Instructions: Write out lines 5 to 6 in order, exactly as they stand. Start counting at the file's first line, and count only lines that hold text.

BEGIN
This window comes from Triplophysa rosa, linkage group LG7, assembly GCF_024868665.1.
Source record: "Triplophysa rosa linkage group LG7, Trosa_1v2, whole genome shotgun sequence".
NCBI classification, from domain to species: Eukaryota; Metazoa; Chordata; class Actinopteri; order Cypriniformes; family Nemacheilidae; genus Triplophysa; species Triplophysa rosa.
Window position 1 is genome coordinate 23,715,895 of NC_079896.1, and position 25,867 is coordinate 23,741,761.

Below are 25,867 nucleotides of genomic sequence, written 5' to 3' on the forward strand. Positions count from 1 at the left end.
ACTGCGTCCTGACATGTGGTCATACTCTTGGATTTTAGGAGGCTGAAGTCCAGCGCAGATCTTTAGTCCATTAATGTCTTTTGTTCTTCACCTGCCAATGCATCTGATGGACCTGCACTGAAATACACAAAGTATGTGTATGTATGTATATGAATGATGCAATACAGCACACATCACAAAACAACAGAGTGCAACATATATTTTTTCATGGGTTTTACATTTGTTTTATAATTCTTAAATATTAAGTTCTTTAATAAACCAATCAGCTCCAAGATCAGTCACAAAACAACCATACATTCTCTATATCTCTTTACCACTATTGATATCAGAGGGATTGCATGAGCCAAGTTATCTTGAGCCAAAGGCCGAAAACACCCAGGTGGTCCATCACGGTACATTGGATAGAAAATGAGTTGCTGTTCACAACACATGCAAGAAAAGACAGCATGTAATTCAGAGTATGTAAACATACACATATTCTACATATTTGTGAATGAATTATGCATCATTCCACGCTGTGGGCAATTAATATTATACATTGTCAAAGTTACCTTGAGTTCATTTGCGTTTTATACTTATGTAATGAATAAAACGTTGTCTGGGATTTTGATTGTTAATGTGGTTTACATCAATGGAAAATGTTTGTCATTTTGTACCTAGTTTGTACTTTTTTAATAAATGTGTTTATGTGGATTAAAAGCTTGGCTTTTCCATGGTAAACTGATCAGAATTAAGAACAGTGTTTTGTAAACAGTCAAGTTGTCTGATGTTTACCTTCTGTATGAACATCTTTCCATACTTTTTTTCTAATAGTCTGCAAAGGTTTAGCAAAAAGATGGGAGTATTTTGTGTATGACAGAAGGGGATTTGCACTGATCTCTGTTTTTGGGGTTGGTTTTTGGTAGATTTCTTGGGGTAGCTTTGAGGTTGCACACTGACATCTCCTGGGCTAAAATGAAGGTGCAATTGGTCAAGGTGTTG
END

Below are 25,867 nucleotides of genomic sequence, written 5' to 3' on the forward strand. Positions count from 1 at the left end.
ACTGCGTCCTGACATGTGGTCATACTCTTGGATTTTAGGAGGCTGAAGTCCAGCGCAGATCTTTAGTCCATTAATGTCTTTTGTTCTTCACCTGCCAATGCATCTGATGGACCTGCACTGAAATACACAAAGTATGTGTATGTATGTATATGAATGATGCAATACAGCACACATCACAAAACAACAGAGTGCAACATATATTTTTTCATGGGTTTTACATTTGTTTTATAATTCTTAAATATTAAGTTCTTTAATAAACCAATCAGCTCCAAGATCAGTCACAAAACAACCATACATTCTCTATATCTCTTTACCACTATTGATATCAGAGGGATTGCATGAGCCAAGTTATCTTGAGCCAAAGGCCGAAAACACCCAGGTGGTCCATCACGGTACATTGGATAGAAAATGAGTTGCTGTTCACAACACATGCAAGAAAAGACAGCATGTAATTCAGAGTATGTAAACATACACATATTCTACATATTTGTGAATGAATTATGCATCATTCCACGCTGTGGGCAATTAATATTATACATTGTCAAAGTTACCTTGAGTTCATTTGCGTTTTATACTTATGTAATGAATAAAACGTTGTCTGGGATTTTGATTGTTAATGTGGTTTACATCAATGGAAAATGTTTGTCATTTTGTACCTAGTTTGTACTTTTTTAATAAATGTGTTTATGTGGATTAAAAGCTTGGCTTTTCCATGGTAAACTGATCAGAATTAAGAACAGTGTTTTGTAAACAGTCAAGTTGTCTGATGTTTACCTTCTGTATGAACATCTTTCCATACTTTTTTTCTAATAGTCTGCAAAGGTTTAGCAAAAAGATGGGAGTATTTTGTGTATGACAGAAGGGGATTTGCACTGATCTCTGTTTTTGGGGTTGGTTTTTGGTAGATTTCTTGGGGTAGCTTTGAGGTTGCACACTGACATCTCCTGGGCTAAAATGAAGGTGCAATTGGTCAAGGTGTTG